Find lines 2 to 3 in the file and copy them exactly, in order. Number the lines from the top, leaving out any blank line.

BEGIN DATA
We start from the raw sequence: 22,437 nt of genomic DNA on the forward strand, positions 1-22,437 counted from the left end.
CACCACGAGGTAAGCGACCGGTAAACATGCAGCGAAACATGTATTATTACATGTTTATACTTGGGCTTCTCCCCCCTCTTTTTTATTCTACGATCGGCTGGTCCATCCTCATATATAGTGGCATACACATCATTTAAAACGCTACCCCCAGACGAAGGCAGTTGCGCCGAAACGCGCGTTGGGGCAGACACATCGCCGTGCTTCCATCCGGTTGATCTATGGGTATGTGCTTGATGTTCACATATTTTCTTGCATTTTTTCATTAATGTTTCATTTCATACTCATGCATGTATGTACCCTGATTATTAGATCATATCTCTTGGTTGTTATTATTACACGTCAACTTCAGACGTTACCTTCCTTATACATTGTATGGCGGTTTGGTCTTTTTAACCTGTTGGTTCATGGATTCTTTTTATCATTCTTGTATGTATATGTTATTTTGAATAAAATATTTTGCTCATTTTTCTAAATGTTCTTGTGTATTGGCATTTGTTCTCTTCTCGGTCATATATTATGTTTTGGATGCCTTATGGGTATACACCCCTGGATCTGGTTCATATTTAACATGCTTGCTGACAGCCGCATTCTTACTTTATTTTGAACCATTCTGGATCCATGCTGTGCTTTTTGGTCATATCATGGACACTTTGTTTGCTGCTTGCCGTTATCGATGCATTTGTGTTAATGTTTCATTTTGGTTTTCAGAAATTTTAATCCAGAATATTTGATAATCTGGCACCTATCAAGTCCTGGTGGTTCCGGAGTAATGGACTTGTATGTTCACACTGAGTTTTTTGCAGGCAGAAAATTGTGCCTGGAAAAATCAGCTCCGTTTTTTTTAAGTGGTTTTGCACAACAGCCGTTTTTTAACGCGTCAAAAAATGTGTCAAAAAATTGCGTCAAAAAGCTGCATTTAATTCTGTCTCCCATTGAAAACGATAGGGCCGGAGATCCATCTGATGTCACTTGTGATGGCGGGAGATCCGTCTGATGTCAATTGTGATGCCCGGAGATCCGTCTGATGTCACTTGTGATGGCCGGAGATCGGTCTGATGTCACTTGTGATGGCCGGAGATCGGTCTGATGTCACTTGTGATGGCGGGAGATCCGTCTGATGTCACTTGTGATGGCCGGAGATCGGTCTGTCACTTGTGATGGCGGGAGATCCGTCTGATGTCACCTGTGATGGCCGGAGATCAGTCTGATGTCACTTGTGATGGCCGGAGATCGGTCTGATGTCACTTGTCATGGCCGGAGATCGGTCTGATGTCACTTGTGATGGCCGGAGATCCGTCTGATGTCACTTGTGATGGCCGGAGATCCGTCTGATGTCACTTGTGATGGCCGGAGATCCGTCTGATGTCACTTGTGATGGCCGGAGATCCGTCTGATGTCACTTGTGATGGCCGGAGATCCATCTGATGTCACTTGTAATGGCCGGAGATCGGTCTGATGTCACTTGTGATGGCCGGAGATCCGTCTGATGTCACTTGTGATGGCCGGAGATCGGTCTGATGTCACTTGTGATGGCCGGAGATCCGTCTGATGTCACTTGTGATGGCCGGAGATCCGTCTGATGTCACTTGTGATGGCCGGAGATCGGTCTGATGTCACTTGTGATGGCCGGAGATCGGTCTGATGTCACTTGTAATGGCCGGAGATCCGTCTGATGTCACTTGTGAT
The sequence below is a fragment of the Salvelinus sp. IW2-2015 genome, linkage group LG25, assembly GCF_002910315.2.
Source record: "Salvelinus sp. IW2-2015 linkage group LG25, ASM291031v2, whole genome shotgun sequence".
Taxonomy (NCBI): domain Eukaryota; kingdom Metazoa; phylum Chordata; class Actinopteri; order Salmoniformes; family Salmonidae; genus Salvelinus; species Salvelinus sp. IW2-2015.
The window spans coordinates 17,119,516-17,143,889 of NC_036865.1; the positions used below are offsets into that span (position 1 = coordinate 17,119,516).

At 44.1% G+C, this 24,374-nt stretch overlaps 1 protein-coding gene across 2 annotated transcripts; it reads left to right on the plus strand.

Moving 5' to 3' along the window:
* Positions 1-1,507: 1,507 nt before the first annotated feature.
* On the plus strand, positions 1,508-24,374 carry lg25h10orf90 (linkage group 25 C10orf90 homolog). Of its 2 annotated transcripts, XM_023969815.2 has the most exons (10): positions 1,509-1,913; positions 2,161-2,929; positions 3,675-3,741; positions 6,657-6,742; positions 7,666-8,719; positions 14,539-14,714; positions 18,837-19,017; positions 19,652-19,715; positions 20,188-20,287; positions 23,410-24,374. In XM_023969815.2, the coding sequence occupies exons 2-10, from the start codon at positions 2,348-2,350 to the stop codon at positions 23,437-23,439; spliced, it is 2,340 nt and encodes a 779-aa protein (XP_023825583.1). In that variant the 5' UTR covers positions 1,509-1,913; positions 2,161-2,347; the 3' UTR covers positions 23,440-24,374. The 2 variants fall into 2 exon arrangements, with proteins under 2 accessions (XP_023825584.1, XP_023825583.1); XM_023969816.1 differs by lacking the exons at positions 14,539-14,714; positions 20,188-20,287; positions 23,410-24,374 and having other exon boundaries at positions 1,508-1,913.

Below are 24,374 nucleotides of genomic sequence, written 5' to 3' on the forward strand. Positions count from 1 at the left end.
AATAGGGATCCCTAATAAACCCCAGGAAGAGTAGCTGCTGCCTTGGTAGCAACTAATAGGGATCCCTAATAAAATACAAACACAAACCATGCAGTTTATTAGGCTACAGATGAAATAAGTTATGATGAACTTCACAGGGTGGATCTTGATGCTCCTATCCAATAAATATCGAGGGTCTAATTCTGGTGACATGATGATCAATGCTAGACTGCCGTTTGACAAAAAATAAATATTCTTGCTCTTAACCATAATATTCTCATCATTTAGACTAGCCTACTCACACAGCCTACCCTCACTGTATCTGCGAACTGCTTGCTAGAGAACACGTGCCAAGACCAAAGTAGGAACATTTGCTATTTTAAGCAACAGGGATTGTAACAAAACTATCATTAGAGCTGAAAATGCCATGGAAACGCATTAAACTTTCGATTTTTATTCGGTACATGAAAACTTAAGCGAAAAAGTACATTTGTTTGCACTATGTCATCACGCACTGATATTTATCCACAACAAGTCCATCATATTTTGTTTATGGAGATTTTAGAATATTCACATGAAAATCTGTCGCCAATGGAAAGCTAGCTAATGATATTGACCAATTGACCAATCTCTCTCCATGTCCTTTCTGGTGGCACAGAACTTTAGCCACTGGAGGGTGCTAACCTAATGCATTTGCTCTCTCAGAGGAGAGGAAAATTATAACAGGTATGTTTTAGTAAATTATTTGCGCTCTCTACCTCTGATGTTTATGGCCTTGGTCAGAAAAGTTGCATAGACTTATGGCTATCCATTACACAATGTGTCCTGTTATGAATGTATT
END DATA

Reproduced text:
CACCACGAGGTAAGCGACCGGTAAACATGCAGCGAAACATGTATTATTACATGTTTATACTTGGGCTTCTCCCCCCTCTTTTTTATTCTACGATCGGCTGGTCCATCCTCATATATAGTGGCATACACATCATTTAAAACGCTACCCCCAGACGAAGGCAGTTGCGCCGAAACGCGCGTTGGGGCAGACACATCGCCGTGCTTCCATCCGGTTGATCTATGGGTATGTGCTTGATGTTCACATATTTTCTTGCATTTTTTCATTAATGTTTCATTTCATACTCATGCATGTATGTACCCTGATTATTAGATCATATCTCTTGGTTGTTATTATTACACGTCAACTTCAGACGTTACCTTCCTTATACATTGTATGGCGGTTTGGTCTTTTTAACCTGTTGGTTCATGGATTCTTTTTATCATTCTTGTATGTATATGTTATTTTGAATAAAATATTTTGCTCATTTTTCTAAATGTTCTTGTGTATTGGCATTTGTTCTCTTCTCGGTCATATATTATGTTTTGGATGCCTTATGGGTATACACCCCTGGATCTGGTTCATATTTAACATGCTTGCTGACAGCCGCATTCTTACTTTATTTTGAACCATTCTGGATCCATGCTGTGCTTTTTGGTCATATCATGGACACTTTGTTTGCTGCTTGCCGTTATCGATGCATTTGTGTTAATGTTTCATTTTGGTTTTCAGAAATTTTAATCCAGAATATTTGATAATCTGGCACCTATCAAGTCCTGGTGGTTCCGGAGTAATGGACTTGTATGTTCACACTGAGTTTTTTGCAGGCAGAAAATTGTGCCTGGAAAAATCAGCTCCGTTTTTTTTAAGTGGTTTTGCACAACAGCCGTTTTTTAACGCGTCAAAAAATGTGTCAAAAAATTGCGTCAAAAAGCTGCATTTAATTCTGTCTCCCATTGAAAACGATAGGGCCGGAGATCCATCTGATGTCACTTGTGATGGCGGGAGATCCGTCTGATGTCAATTGTGATGCCCGGAGATCCGTCTGATGTCACTTGTGATGGCCGGAGATCGGTCTGATGTCACTTGTGATGGCCGGAGATCGGTCTGATGTCACTTGTGATGGCGGGAGATCCGTCTGATGTCACTTGTGATGGCCGGAGATCGGTCTGTCACTTGTGATGGCGGGAGATCCGTCTGATGTCACCTGTGATGGCCGGAGATCAGTCTGATGTCACTTGTGATGGCCGGAGATCGGTCTGATGTCACTTGTCATGGCCGGAGATCGGTCTGATGTCACTTGTGATGGCCGGAGATCCGTCTGATGTCACTTGTGATGGCCGGAGATCCGTCTGATGTCACTTGTGATGGCCGGAGATCCGTCTGATGTCACTTGTGATGGCCGGAGATCCGTCTGATGTCACTTGTGATGGCCGGAGATCCATCTGATGTCACTTGTAATGGCCGGAGATCGGTCTGATGTCACTTGTGATGGCCGGAGATCCGTCTGATGTCACTTGTGATGGCCGGAGATCGGTCTGATGTCACTTGTGATGGCCGGAGATCCGTCTGATGTCACTTGTGATGGCCGGAGATCCGTCTGATGTCACTTGTGATGGCCGGAGATCGGTCTGATGTCACTTGTGATGGCCGGAGATCGGTCTGATGTCACTTGTAATGGCCGGAGATCCGTCTGATGTCACTTGTGAT
The sequence below is a fragment of the Salvelinus sp. IW2-2015 genome, linkage group LG25, assembly GCF_002910315.2.